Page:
Mary Kay Cosmetics Sues RetailMeNot For Fraud, Trademark Infringement
Cosmetics company says "fake coupons" harming brand and consumers.
When consumers are ready to make an online purchase a substantial number will pause during checkout, tab over to a search engine and query “retailer name + coupons.” Frequently that process yields a result that prominently features RetailMeNot.
Mary Kay Cosmetics is suing affiliate site Google Ventures-backed RetailMeNot in federal court for precisely for this reason. The company doesn’t sell directly to the public — though its corporate site makes it appear otherwise — and says it doesn’t offer deals or coupons. Therefore the company says that RetailMeNot’s presentation of Mary Kay coupons misleads consumers and harms the brand and its relationship with its sales reps (independent consultants) in several ways.
According to the Mary Kay complaint, filed in US District Court in Dallas:
By listing these purported Mary Kay “sales” and “codes” on its website, RMN misleads consumers into believing that Mary Kay has a relationship with RMN, that Mary Kay products can be purchased directly from Mary Kay at a reduced price, and that the coupon “codes” are legitimate . . . [The coupon listings] lead consumers into falsely believing there is an approval, affiliation or partnership between Mary Kay and RMN . . .
RMN’s listing of these “sales,” “deals,” and “coupons” harms Mary Kay and its relationship with its customers (the IBCs). Mary Kay has received various complaints from IBCs and others, who have been pressured by customers to accept and/or honor the false or unauthorized “coupons” posted on RMN’s website. In addition, RMN often resists, refuses or is slow to remove expired coupons and other codes or unauthorized offers, even when users ask RMN to remove them, likely because the number of coupons and other listings for Mary Kay and others on RMN’s website increases the amount of traffic to the website, which in turn allows RMN to charge higher rates for its services.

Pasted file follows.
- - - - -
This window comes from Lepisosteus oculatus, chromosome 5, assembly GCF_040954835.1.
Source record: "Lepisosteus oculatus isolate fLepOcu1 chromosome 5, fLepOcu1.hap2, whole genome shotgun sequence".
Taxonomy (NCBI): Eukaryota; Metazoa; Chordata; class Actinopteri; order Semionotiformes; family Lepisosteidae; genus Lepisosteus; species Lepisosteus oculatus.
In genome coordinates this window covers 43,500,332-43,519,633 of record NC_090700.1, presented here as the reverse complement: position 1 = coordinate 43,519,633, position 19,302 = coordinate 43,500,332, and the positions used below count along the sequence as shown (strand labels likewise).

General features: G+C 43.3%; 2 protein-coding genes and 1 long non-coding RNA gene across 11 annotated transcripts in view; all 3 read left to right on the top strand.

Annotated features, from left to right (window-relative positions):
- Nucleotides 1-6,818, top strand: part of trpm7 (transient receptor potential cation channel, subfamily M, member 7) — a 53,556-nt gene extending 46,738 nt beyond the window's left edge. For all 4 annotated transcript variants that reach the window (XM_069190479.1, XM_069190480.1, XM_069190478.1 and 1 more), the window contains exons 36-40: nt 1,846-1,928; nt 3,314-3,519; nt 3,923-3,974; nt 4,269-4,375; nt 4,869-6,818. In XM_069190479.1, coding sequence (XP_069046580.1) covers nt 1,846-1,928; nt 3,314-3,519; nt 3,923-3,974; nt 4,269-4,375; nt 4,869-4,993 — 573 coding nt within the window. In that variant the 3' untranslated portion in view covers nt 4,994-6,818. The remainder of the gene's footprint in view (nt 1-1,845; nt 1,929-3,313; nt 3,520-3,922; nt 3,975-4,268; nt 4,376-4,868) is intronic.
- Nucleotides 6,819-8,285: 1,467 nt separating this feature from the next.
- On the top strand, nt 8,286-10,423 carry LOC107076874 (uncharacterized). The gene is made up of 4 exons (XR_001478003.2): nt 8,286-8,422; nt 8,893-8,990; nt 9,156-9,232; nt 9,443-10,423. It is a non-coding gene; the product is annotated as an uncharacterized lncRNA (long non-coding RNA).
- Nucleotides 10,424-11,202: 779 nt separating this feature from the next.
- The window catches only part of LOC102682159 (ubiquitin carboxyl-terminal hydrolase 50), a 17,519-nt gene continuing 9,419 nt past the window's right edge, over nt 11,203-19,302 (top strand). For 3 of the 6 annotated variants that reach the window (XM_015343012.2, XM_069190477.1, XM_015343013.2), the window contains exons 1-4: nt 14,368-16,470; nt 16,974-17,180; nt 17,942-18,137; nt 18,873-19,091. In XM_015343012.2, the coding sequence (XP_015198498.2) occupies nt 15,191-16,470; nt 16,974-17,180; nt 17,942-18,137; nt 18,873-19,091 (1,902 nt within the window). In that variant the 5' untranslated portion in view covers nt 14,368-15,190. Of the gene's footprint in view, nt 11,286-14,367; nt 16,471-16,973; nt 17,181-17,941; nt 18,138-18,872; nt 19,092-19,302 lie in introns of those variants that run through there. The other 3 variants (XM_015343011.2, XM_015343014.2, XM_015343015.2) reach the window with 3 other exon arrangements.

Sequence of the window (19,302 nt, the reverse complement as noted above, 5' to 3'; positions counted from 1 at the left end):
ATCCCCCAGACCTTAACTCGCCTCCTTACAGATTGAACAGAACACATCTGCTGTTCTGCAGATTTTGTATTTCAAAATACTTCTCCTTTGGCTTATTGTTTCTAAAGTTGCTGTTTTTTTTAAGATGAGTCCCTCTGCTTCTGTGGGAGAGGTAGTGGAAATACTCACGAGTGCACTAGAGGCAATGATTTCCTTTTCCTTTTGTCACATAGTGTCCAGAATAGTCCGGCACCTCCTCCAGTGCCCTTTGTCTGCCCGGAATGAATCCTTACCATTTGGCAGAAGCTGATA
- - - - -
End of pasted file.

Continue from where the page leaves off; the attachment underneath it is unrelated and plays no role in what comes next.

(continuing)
RetailMeNot began as a user-generated coupon site that came quickly to dominate search rankings for coupon searches. In 2010 it was acquired by WhaleShark Media, which rebranded itself as RetailMeNot and went public in 2013.
In 2014 RetailMeNot claimed more than 450 million consumer visits to its sites. The company says it made more than $200 million in affiliate revenue the previous year, driving traffic to retailers. Basically the company does a better job of SEO than its retailer customers.
In many cases, however, there is no actual coupon or promo code, merely a link to the retailer website.
Mary Kay seeks to prevent RetailMeNot from using its brand and trademarks in the future as well as monetary damages. RetailMeNot issued a statement to the Dallas Morning News, saying that it believed it was in compliance with the law and would contest the lawsuit.
While Mary Kay may not succeed on all claims, it does appear that the suit has some merit and that RetailMeNot may be compelled to change some of its practices. If so, it’s not immediately clear how this might affect the broader world of affiliate marketing but there would likely be some repercussions.
RetailMeNot has incentives to settle the litigation and avoid the creation of an adverse federal precedent for affiliate marketers. However at least in their public statements, the two sides appear to be completely at odds and so the case could well go to trial.
Postscript: RetailMeNot provided us with the same statement issued to the Dallas Morning News:
RetailMeNot, Inc. takes concerns related to third party intellectual property very seriously. RetailMeNot, Inc. continues to believe that it operates in compliance with law and in the best interests of consumers and its retail partners by aggregating information to help shoppers save money using its websites and mobile apps.
RetailMeNot, Inc. believes the allegations in this lawsuit are without merit and intends to vigorously contest this matter.